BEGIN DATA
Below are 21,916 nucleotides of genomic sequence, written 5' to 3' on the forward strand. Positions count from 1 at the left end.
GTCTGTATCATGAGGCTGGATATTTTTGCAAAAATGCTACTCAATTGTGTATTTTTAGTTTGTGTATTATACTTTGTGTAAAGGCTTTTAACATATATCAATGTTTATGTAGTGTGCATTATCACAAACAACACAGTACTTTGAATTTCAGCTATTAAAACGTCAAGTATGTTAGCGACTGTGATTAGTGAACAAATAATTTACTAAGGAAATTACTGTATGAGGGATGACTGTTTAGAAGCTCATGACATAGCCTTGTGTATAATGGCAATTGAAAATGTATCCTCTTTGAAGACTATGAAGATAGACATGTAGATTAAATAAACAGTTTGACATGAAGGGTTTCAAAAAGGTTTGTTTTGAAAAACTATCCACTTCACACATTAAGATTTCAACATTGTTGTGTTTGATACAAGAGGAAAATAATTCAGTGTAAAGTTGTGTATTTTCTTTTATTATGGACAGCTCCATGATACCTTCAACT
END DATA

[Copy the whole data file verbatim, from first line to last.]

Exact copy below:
Below are 21,916 nucleotides of genomic sequence, written 5' to 3' on the forward strand. Positions count from 1 at the left end.
GTCTGTATCATGAGGCTGGATATTTTTGCAAAAATGCTACTCAATTGTGTATTTTTAGTTTGTGTATTATACTTTGTGTAAAGGCTTTTAACATATATCAATGTTTATGTAGTGTGCATTATCACAAACAACACAGTACTTTGAATTTCAGCTATTAAAACGTCAAGTATGTTAGCGACTGTGATTAGTGAACAAATAATTTACTAAGGAAATTACTGTATGAGGGATGACTGTTTAGAAGCTCATGACATAGCCTTGTGTATAATGGCAATTGAAAATGTATCCTCTTTGAAGACTATGAAGATAGACATGTAGATTAAATAAACAGTTTGACATGAAGGGTTTCAAAAAGGTTTGTTTTGAAAAACTATCCACTTCACACATTAAGATTTCAACATTGTTGTGTTTGATACAAGAGGAAAATAATTCAGTGTAAAGTTGTGTATTTTCTTTTATTATGGACAGCTCCATGATACCTTCAACT